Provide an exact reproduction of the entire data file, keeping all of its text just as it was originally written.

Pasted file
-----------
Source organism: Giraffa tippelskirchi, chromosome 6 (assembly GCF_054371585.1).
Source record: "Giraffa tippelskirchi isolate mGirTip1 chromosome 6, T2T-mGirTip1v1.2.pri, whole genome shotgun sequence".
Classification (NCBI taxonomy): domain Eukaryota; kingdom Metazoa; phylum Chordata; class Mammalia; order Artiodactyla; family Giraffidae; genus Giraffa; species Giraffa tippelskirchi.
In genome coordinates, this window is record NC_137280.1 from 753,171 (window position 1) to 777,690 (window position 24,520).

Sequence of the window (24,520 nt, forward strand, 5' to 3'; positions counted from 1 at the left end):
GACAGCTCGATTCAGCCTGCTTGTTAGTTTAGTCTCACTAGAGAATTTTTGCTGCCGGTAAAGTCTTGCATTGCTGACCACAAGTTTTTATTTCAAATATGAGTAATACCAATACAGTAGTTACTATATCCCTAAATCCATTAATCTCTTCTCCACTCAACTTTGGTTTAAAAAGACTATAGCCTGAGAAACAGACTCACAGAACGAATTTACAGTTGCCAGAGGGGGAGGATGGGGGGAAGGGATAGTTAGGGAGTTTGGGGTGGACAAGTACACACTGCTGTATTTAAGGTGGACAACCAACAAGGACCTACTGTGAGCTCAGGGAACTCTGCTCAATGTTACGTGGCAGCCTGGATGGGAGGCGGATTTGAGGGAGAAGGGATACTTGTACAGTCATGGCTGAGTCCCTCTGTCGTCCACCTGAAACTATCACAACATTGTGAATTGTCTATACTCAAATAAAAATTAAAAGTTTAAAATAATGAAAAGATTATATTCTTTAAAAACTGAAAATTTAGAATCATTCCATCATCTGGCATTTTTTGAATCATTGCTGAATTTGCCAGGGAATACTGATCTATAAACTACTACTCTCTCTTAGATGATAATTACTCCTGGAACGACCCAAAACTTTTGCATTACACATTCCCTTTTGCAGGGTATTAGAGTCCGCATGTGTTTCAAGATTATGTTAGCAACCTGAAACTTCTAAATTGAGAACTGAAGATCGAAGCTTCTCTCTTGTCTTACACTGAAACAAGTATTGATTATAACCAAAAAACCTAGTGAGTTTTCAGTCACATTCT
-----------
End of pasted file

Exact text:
Source organism: Giraffa tippelskirchi, chromosome 6 (assembly GCF_054371585.1).
Source record: "Giraffa tippelskirchi isolate mGirTip1 chromosome 6, T2T-mGirTip1v1.2.pri, whole genome shotgun sequence".
Classification (NCBI taxonomy): domain Eukaryota; kingdom Metazoa; phylum Chordata; class Mammalia; order Artiodactyla; family Giraffidae; genus Giraffa; species Giraffa tippelskirchi.
In genome coordinates, this window is record NC_137280.1 from 753,171 (window position 1) to 777,690 (window position 24,520).

Sequence of the window (24,520 nt, forward strand, 5' to 3'; positions counted from 1 at the left end):
GACAGCTCGATTCAGCCTGCTTGTTAGTTTAGTCTCACTAGAGAATTTTTGCTGCCGGTAAAGTCTTGCATTGCTGACCACAAGTTTTTATTTCAAATATGAGTAATACCAATACAGTAGTTACTATATCCCTAAATCCATTAATCTCTTCTCCACTCAACTTTGGTTTAAAAAGACTATAGCCTGAGAAACAGACTCACAGAACGAATTTACAGTTGCCAGAGGGGGAGGATGGGGGGAAGGGATAGTTAGGGAGTTTGGGGTGGACAAGTACACACTGCTGTATTTAAGGTGGACAACCAACAAGGACCTACTGTGAGCTCAGGGAACTCTGCTCAATGTTACGTGGCAGCCTGGATGGGAGGCGGATTTGAGGGAGAAGGGATACTTGTACAGTCATGGCTGAGTCCCTCTGTCGTCCACCTGAAACTATCACAACATTGTGAATTGTCTATACTCAAATAAAAATTAAAAGTTTAAAATAATGAAAAGATTATATTCTTTAAAAACTGAAAATTTAGAATCATTCCATCATCTGGCATTTTTTGAATCATTGCTGAATTTGCCAGGGAATACTGATCTATAAACTACTACTCTCTCTTAGATGATAATTACTCCTGGAACGACCCAAAACTTTTGCATTACACATTCCCTTTTGCAGGGTATTAGAGTCCGCATGTGTTTCAAGATTATGTTAGCAACCTGAAACTTCTAAATTGAGAACTGAAGATCGAAGCTTCTCTCTTGTCTTACACTGAAACAAGTATTGATTATAACCAAAAAACCTAGTGAGTTTTCAGTCACATTCT